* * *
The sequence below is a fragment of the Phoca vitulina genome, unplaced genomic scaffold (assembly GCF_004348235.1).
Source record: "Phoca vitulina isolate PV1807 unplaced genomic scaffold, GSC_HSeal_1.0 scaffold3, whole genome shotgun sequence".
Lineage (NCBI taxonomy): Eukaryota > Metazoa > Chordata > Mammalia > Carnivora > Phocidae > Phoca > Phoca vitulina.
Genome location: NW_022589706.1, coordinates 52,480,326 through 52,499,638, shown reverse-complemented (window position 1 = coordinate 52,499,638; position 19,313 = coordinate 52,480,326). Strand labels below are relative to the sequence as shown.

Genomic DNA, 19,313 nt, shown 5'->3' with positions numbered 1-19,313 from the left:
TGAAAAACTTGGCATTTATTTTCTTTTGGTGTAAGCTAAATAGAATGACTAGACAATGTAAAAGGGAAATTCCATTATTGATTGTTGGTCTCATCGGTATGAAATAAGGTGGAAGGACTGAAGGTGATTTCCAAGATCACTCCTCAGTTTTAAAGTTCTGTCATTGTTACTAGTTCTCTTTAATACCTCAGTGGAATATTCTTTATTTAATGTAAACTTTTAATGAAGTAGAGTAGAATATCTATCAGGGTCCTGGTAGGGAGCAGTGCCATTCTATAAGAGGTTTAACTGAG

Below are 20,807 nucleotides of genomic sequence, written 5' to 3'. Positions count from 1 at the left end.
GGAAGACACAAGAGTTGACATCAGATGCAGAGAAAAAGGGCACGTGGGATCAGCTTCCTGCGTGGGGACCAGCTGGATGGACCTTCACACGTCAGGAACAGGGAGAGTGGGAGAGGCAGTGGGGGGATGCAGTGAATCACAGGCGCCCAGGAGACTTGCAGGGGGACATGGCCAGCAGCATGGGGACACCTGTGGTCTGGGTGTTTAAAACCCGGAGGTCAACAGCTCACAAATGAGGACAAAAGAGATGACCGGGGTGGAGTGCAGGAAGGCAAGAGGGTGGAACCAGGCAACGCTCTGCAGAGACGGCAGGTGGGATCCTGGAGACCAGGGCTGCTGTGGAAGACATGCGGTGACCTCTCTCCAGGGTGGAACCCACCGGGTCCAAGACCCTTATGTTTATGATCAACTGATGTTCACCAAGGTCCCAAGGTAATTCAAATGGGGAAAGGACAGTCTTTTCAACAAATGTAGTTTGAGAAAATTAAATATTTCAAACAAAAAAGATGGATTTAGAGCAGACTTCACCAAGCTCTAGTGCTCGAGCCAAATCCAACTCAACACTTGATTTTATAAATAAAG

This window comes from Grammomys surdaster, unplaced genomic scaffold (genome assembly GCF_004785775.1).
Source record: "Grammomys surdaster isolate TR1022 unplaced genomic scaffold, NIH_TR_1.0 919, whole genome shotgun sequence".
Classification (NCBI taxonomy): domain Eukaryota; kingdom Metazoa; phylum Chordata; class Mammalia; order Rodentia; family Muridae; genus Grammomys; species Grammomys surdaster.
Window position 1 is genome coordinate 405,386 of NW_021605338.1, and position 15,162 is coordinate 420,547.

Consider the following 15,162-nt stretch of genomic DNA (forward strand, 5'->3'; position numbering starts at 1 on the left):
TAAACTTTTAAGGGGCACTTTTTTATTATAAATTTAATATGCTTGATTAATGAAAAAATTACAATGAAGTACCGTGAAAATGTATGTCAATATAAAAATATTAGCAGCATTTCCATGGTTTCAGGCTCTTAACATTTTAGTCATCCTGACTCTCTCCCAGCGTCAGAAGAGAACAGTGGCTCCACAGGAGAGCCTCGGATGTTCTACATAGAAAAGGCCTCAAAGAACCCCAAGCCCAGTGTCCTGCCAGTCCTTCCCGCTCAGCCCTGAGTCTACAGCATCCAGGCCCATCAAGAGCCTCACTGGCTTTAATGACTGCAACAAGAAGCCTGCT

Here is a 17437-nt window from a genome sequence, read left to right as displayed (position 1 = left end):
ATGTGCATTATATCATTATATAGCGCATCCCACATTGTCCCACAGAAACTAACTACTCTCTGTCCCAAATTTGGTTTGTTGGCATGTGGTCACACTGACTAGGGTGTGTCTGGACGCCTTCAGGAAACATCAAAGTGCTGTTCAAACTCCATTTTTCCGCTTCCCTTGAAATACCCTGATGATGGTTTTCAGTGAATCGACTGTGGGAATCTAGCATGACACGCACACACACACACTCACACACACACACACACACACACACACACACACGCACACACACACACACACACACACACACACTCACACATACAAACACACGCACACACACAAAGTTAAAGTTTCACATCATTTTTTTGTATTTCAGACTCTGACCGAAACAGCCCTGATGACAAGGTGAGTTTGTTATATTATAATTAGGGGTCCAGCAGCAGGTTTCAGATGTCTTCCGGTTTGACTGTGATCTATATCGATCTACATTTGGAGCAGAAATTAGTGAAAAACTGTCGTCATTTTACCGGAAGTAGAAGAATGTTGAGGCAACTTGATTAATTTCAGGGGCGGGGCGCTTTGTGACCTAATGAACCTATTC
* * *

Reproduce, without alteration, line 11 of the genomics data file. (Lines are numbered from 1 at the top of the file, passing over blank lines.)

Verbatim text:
Classification (NCBI taxonomy): domain Eukaryota; kingdom Metazoa; phylum Chordata; class Mammalia; order Rodentia; family Muridae; genus Grammomys; species Grammomys surdaster.